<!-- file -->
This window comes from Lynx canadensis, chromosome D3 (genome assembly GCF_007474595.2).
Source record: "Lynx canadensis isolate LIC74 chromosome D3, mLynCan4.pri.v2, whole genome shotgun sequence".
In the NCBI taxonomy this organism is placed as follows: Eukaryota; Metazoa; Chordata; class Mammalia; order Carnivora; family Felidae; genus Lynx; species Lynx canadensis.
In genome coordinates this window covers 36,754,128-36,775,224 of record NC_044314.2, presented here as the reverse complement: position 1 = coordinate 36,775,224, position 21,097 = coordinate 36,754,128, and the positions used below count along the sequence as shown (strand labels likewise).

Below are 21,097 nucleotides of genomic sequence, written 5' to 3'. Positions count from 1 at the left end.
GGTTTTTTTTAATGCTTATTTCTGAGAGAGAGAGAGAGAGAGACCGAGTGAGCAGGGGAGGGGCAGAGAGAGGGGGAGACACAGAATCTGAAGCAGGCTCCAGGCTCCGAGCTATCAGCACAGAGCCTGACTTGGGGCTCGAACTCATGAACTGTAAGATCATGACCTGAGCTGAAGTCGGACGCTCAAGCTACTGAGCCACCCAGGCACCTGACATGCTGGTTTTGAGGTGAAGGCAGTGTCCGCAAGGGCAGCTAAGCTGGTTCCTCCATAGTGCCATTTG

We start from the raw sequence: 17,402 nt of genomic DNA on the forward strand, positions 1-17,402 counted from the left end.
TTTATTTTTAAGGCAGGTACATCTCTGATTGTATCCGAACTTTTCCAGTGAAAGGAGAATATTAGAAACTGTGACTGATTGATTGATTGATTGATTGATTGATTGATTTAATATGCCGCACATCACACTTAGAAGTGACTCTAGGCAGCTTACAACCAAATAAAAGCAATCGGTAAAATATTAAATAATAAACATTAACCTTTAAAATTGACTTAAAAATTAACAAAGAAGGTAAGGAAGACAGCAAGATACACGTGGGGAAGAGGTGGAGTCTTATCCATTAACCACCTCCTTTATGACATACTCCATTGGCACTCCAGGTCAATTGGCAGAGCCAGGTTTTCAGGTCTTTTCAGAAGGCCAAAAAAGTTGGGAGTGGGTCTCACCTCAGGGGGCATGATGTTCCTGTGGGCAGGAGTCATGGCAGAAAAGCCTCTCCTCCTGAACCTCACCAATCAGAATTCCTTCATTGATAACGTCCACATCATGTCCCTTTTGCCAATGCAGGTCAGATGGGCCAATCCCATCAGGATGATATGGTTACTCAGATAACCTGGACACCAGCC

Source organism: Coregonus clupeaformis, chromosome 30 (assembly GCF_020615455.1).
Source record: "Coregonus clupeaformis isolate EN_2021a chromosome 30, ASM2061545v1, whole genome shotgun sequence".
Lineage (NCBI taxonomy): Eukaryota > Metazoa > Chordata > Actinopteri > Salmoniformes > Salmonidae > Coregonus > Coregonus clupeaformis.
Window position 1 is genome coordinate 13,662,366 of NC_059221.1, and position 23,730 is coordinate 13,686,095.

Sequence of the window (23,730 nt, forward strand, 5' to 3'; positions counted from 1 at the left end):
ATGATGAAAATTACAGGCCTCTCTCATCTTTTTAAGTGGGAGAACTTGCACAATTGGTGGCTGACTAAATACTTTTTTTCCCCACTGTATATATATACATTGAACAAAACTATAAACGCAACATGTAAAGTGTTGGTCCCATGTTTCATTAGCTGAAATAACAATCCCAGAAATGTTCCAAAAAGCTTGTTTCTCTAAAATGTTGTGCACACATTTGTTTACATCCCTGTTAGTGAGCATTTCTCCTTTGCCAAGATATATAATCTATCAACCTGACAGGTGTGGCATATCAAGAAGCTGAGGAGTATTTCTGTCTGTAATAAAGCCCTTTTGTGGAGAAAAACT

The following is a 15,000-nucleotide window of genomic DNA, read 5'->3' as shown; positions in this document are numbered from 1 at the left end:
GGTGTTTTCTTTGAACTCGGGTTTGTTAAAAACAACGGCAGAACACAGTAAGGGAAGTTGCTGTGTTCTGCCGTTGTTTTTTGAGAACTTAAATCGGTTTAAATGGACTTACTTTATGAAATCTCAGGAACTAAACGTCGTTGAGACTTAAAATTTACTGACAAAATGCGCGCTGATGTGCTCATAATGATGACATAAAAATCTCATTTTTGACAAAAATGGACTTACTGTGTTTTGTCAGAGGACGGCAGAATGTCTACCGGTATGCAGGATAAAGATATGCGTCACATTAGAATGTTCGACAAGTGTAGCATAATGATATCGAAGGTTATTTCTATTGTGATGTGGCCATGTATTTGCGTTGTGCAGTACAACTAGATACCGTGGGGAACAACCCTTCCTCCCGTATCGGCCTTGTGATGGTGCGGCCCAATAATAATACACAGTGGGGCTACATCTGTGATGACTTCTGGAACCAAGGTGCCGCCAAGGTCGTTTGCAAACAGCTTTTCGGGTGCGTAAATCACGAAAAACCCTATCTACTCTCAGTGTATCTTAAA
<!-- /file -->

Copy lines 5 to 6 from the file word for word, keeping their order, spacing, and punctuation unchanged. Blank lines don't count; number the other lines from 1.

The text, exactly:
Below are 21,097 nucleotides of genomic sequence, written 5' to 3'. Positions count from 1 at the left end.
GGTTTTTTTTAATGCTTATTTCTGAGAGAGAGAGAGAGAGAGACCGAGTGAGCAGGGGAGGGGCAGAGAGAGGGGGAGACACAGAATCTGAAGCAGGCTCCAGGCTCCGAGCTATCAGCACAGAGCCTGACTTGGGGCTCGAACTCATGAACTGTAAGATCATGACCTGAGCTGAAGTCGGACGCTCAAGCTACTGAGCCACCCAGGCACCTGACATGCTGGTTTTGAGGTGAAGGCAGTGTCCGCAAGGGCAGCTAAGCTGGTTCCTCCATAGTGCCATTTG